By MIKE LEWIS
Some area bankers are taking a long look at this year’s reform to the Dodd-Frank banking regulations.
“It could be months, if not a year or two, before we really see the impact of this,” said Mark Harrell, president and CEO of CNB Bank, a community bank with offices in the Eastern Panhandle of West Virginia and in Washington County, Md.
The Dodd-Frank Wall Street Reform and Consumer Protection Act was passed in the wake of the banking crisis of the last decade. But critics contend that the measure went too far in many respects.
And community bankers argued that some of its rules, such as requirements for stress testing and stiff rules governing lending, were too burdensome and didn’t make sense for smaller institutions.
“On our end, there was a need to protect consumers — sometimes to protect them from themselves. … I’m a firm believer that we need to protect consumers. That’s our job,” Harrell said in a recent interview.
“(But Dodd-Frank) had consequences for community banks and, quite candidly, we weren’t part of the problem.”
In May, the House voted 258-159 to approve a rollback of the Dodd-Frank regulations, after the Senate passed the measure earlier this year.
At the time, Rob Nichols, ABA president and CEO of the American Bankers Association, said, “For the first time in nearly a decade, lawmakers from both parties have chosen to right-size financial rules that were not working as intended and holding the economy back. There is certainly more to do to recalibrate regulations and tailor them based on a bank’s risk profile and business model, but the common-sense changes … will help America’s banks, particularly community banks, get back to the basics of lending to creditworthy borrowers and businesses.”
At his CNB office in Berkeley Springs, W.Va., Harrell agreed with that assessment.
Harrell noted that a majority of the Dodd-Frank legislation remains intact. But he also said lawmakers recognized that “one-size-fits-all” regulation is not the best approach to banking.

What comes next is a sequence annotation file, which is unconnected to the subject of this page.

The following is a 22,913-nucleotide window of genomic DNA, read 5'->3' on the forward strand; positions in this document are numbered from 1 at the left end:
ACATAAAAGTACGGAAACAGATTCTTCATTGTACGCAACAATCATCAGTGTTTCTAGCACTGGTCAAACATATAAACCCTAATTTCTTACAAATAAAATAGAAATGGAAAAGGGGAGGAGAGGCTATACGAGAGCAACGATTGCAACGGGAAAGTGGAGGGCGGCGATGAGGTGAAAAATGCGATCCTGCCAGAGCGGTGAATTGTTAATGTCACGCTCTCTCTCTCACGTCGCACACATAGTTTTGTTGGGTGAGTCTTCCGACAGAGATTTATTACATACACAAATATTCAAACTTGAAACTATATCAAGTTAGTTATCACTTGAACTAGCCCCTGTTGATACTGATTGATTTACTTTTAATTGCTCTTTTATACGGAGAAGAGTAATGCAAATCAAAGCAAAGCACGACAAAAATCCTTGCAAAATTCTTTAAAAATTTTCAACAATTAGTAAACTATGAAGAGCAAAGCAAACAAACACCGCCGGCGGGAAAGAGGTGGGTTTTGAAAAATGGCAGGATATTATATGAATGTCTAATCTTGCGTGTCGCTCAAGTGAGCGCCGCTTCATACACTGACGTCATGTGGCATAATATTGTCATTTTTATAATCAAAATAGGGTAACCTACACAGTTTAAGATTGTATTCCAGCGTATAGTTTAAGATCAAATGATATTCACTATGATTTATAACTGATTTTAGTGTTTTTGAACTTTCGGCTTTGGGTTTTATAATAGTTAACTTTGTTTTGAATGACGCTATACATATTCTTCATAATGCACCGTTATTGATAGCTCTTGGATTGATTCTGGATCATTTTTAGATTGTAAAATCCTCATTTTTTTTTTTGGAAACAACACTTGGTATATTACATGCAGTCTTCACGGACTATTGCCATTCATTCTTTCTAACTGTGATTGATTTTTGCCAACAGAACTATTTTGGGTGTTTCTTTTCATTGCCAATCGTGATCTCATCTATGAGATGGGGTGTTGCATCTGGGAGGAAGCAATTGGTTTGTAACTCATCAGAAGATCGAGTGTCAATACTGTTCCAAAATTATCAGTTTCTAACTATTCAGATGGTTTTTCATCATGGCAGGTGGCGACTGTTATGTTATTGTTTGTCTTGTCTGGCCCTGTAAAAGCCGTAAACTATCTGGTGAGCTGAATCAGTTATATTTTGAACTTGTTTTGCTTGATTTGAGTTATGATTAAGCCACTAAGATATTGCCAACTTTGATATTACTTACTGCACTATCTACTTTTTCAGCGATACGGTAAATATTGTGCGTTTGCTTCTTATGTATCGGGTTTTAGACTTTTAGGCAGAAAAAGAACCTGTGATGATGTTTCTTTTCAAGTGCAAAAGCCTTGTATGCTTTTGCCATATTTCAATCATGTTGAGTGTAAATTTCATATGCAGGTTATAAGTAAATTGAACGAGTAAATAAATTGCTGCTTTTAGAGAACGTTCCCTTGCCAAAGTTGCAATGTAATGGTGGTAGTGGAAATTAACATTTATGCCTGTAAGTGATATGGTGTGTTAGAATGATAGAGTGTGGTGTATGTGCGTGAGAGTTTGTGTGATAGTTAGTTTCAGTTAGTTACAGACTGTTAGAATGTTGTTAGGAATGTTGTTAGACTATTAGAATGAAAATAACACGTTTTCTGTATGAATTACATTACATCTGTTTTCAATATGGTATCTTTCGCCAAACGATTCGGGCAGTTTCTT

“There are certain circumstances where it makes sense to be flexible,” he said, and community banks are positioned to offer that flexibility to customers.
For example, he said, Dodd-Frank put strict limits on the way banks considered mortgage loans. It also had provisions that put banks at steep risks. The reform, he said, “allows us to do some common-sense banking” to more accurately assess the customer’s finances and the bank’s risks.
“I’m not going to put you in that bad spot. … We’re making the decisions right here,” he said.
Dodd-Frank’s stress testing requirements also proved costly for large banks as well as small ones. CNB is “a well-capitalized bank,” he said, but it does not have the staff and other resources that large banks do to complete the stress testing requirements.
“Eventually, the customer pays for that, or a part of it,” he said.
John F. Kilduff, corporate affairs officer for Patriot Credit Union, also said the reform is welcome.
“It’s important to understand that credit unions played no role in causing the financial crisis that occurred in 2008,” Kilduff wrote in an email. “And so it was wrong from the beginning to apply the 2010 Dodd-Frank law to credit unions, including Patriot.
“We exist to serve our members, to help them improve their financial lives. And so we applaud Congress’ recent improvement to the Dodd-Frank law that frees small- and medium-sized financial institutions from unnecessary regulatory and compliance burdens. We hope going forward to see more common-sense regulatory relief.”
Federal regulators are still taking steps to write policies and implement the reforms passed by Congress. Some of those came in June and concerned the stress test requirements.
The June announcement also drew praise from Nichols, the ABA chief.
“Today’s action will spare many banks from having to participate in stress tests that both regulators and banks have said provided little value and only distracted from more effective safety and soundness tools,” Nichols said in a statement. “Instead of a one-size-fits-all approach, regulators are now bringing us closer to a program of tailored supervision in stress testing, which will allow banks to devote more of their time and resources to serving their customers and communities and helping grow the U.S. economy. We hope regulators will move quickly to tailor regulations for banks of all sizes as directed by the new law.”